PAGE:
At Demjanjuk’s first trial in Israel, prosecutors alleged that he had killed thousands of prisoners at Treblinka between 1942 and 1943, and that he’d been trained to operate the camp’s gas chambers. Survivors who testified as witnesses said the man they thought to be “Ivan the Terrible” would cut off Jewish prisoners’ body parts using a sword, stab women and children, and use a steel pipe to beat people while shepherding them to the gas chambers, the New York Times reported. The documentary series shows that the evidence linking Demjanjuk to the savage prison guard included a Nazi identity card that prosecutors claimed was from an SS training camp, with a photo of a man who looked like a younger Demjanjuk. His defense attorneys said the card was a flimsy piece of evidence, and that the photo appeared to have been tampered with.

In 1988, Demjanjuk was found guilty and sentenced to death. But as The Devil Next Door shows, the fall of the Berlin Wall on Nov. 9, 1989, foreshadowed the release of a trove of once-secret Soviet Union documents, including new evidence from eyewitness testimony that suggested “Ivan the Terrible” was a different man, named Ivan Marchenko. The Israeli Supreme Court acquitted Demjanjuk in 1993, and in 1998, he regained his U.S. citizenship.

What happened at John Demjanjuk’s trial in Germany?

Any resolution Demjanjuk and his family felt when his conviction in Israel was overturned soon disappeared. A year after he became a U.S. citizen again, the government restarted the process of denaturalizing him, over charges that he’d served as a guard at other concentration camps. In 2002, his citizenship was revoked again and, following years of Demjanjuk fighting against the charges, he was deported to Germany in 2009.

In Germany, Demjanjuk stood trial on charges that he’d aided the Nazis in killing Jews at the Sobibor death camp in 1943. By this point, Demjanjuk’s family claimed he was too old and sick to continue with the process, but doctors cleared him for trial. At the trial, prosecutors said Demjanjuk’s job at Sobibor was to lead Jews to the gas chambers to be killed. Included in their evidence was an ID card showing that Demjanjuk was transferred from the Nazi training camp Trawniki to Sobibor in March 1943, according to TIME’s coverage of the trial.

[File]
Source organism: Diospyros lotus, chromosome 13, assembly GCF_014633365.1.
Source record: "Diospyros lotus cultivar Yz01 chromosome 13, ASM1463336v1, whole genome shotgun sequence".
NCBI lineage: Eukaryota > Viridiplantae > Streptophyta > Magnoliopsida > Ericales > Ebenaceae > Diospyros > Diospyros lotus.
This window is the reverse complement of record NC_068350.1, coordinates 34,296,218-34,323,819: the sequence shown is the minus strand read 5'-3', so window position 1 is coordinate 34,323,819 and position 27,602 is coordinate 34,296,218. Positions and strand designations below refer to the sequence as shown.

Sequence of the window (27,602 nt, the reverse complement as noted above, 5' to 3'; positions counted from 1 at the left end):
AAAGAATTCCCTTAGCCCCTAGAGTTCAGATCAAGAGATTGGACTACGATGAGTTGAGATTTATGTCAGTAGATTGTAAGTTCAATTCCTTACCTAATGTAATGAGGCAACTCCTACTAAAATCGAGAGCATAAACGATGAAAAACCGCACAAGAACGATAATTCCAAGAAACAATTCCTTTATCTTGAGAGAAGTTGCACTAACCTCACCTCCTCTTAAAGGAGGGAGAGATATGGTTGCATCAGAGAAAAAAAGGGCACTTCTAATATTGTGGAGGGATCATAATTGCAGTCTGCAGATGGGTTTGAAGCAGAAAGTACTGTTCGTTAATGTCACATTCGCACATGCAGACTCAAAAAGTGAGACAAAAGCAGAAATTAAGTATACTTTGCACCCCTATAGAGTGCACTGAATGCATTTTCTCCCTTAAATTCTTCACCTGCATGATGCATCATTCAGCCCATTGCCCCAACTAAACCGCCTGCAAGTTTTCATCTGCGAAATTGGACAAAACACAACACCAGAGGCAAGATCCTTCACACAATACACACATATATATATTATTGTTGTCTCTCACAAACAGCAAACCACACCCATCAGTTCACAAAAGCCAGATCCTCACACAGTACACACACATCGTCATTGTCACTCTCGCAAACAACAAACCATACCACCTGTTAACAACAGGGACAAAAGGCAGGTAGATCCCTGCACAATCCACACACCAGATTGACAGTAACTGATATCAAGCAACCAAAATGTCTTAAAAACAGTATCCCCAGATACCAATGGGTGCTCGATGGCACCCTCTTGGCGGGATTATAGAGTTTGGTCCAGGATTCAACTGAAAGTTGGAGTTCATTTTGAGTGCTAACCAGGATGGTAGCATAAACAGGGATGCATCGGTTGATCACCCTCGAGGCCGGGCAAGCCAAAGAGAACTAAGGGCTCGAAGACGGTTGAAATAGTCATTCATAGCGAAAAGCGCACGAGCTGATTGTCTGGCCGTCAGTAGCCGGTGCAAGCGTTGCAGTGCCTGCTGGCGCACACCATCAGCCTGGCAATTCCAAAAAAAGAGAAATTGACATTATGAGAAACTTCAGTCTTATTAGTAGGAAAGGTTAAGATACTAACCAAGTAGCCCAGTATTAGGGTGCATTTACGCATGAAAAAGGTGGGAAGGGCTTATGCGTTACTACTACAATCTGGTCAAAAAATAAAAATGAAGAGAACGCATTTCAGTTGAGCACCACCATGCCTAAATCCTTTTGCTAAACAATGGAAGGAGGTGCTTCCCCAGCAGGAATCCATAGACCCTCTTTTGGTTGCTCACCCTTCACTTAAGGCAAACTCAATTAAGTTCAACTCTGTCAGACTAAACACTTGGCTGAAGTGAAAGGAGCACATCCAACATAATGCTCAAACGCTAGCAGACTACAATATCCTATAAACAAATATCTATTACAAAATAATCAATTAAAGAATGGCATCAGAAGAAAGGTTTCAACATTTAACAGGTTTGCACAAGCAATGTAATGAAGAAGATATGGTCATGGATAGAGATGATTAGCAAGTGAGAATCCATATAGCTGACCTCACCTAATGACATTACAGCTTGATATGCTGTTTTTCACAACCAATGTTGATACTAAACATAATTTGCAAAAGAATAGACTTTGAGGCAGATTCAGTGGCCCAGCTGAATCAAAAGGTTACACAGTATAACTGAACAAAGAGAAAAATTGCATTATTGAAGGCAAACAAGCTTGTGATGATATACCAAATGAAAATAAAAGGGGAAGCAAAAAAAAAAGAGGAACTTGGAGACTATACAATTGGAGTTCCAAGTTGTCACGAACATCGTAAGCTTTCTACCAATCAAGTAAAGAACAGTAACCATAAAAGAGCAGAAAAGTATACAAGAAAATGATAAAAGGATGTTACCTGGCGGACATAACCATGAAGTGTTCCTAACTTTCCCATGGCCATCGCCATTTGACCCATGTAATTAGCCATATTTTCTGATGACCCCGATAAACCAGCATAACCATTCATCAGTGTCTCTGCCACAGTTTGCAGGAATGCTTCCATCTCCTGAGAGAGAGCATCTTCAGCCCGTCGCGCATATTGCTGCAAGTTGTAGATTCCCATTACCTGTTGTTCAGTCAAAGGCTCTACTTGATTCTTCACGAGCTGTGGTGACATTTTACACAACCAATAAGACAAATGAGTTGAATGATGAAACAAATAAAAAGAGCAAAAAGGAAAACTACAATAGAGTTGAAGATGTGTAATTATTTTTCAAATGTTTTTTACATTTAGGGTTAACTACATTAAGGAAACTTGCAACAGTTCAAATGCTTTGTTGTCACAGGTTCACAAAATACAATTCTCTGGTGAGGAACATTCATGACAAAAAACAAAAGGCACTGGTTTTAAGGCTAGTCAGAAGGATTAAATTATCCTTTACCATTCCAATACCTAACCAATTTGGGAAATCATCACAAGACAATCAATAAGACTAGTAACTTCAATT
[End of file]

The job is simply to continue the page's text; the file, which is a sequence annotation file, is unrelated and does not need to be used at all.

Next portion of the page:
At that point, Germany had decided to try a new strategy in its pursuit of justice against Nazi war criminals, looking not only for evidence of specific killings but also for evidence that the person had been part of the process of mass killings. As TIME noted in 2009, central to the prosecutors’ case against Demjanjuk was guards’ actions in the train transport of Jews to Sobibor:

Several former inmates of Sobibor gave evidence in the trial, but, as TIME reported, it was by then difficult to find living witnesses who could link him to specific deaths. Demjanjuk was eventually convicted of being an accessory to the murder of 27,900 Jews at Sobibor. He was sentenced to five years in prison with credit for the time he’d already served.

Demjanjuk died in 2012 at the age of 91, while his final appeal against his conviction was still pending. As there had been no ultimate conviction, Demjanjuk was presumed to be innocent when he died. So, though his original conviction solidified a legal strategy that would be used in Nazi trials going forward, his own story will remain unresolved.

Write to Mahita Gajanan at mahita.gajanan@time.com.